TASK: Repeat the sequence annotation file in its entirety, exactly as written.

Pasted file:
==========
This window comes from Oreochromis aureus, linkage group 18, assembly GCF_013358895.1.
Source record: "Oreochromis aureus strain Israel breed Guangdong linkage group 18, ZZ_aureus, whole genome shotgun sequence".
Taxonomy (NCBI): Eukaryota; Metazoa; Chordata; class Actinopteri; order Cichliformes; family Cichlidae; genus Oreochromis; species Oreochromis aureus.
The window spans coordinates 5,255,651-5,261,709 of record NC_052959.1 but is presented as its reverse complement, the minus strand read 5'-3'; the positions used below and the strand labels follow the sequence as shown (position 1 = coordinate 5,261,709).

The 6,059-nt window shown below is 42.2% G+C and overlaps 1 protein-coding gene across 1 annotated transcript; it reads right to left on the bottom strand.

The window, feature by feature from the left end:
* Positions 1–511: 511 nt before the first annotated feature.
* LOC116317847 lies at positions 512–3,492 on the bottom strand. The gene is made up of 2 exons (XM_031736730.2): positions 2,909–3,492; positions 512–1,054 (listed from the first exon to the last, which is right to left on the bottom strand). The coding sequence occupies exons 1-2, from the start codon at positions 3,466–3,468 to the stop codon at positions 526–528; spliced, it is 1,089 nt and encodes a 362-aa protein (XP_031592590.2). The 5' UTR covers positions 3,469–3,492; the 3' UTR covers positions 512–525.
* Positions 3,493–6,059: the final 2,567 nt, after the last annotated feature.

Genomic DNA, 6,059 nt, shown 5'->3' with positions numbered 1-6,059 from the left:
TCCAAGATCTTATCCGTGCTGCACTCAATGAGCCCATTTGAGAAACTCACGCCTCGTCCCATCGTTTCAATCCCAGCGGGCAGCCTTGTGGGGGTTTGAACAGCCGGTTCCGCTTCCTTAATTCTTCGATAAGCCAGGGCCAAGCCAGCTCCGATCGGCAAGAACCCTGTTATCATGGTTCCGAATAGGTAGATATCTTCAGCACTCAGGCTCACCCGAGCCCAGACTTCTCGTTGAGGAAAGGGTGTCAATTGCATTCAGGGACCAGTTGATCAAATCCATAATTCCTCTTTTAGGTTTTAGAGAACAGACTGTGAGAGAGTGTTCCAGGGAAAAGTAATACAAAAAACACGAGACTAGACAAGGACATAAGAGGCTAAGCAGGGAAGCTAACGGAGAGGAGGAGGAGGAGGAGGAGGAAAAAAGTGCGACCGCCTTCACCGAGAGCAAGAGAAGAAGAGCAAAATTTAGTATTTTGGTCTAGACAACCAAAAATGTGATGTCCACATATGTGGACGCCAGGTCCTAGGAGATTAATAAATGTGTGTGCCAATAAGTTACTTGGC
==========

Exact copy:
This window comes from Oreochromis aureus, linkage group 18, assembly GCF_013358895.1.
Source record: "Oreochromis aureus strain Israel breed Guangdong linkage group 18, ZZ_aureus, whole genome shotgun sequence".
Taxonomy (NCBI): Eukaryota; Metazoa; Chordata; class Actinopteri; order Cichliformes; family Cichlidae; genus Oreochromis; species Oreochromis aureus.
The window spans coordinates 5,255,651-5,261,709 of record NC_052959.1 but is presented as its reverse complement, the minus strand read 5'-3'; the positions used below and the strand labels follow the sequence as shown (position 1 = coordinate 5,261,709).

The 6,059-nt window shown below is 42.2% G+C and overlaps 1 protein-coding gene across 1 annotated transcript; it reads right to left on the bottom strand.

The window, feature by feature from the left end:
* Positions 1–511: 511 nt before the first annotated feature.
* LOC116317847 lies at positions 512–3,492 on the bottom strand. The gene is made up of 2 exons (XM_031736730.2): positions 2,909–3,492; positions 512–1,054 (listed from the first exon to the last, which is right to left on the bottom strand). The coding sequence occupies exons 1-2, from the start codon at positions 3,466–3,468 to the stop codon at positions 526–528; spliced, it is 1,089 nt and encodes a 362-aa protein (XP_031592590.2). The 5' UTR covers positions 3,469–3,492; the 3' UTR covers positions 512–525.
* Positions 3,493–6,059: the final 2,567 nt, after the last annotated feature.

Genomic DNA, 6,059 nt, shown 5'->3' with positions numbered 1-6,059 from the left:
TCCAAGATCTTATCCGTGCTGCACTCAATGAGCCCATTTGAGAAACTCACGCCTCGTCCCATCGTTTCAATCCCAGCGGGCAGCCTTGTGGGGGTTTGAACAGCCGGTTCCGCTTCCTTAATTCTTCGATAAGCCAGGGCCAAGCCAGCTCCGATCGGCAAGAACCCTGTTATCATGGTTCCGAATAGGTAGATATCTTCAGCACTCAGGCTCACCCGAGCCCAGACTTCTCGTTGAGGAAAGGGTGTCAATTGCATTCAGGGACCAGTTGATCAAATCCATAATTCCTCTTTTAGGTTTTAGAGAACAGACTGTGAGAGAGTGTTCCAGGGAAAAGTAATACAAAAAACACGAGACTAGACAAGGACATAAGAGGCTAAGCAGGGAAGCTAACGGAGAGGAGGAGGAGGAGGAGGAGGAAAAAAGTGCGACCGCCTTCACCGAGAGCAAGAGAAGAAGAGCAAAATTTAGTATTTTGGTCTAGACAACCAAAAATGTGATGTCCACATATGTGGACGCCAGGTCCTAGGAGATTAATAAATGTGTGTGCCAATAAGTTACTTGGC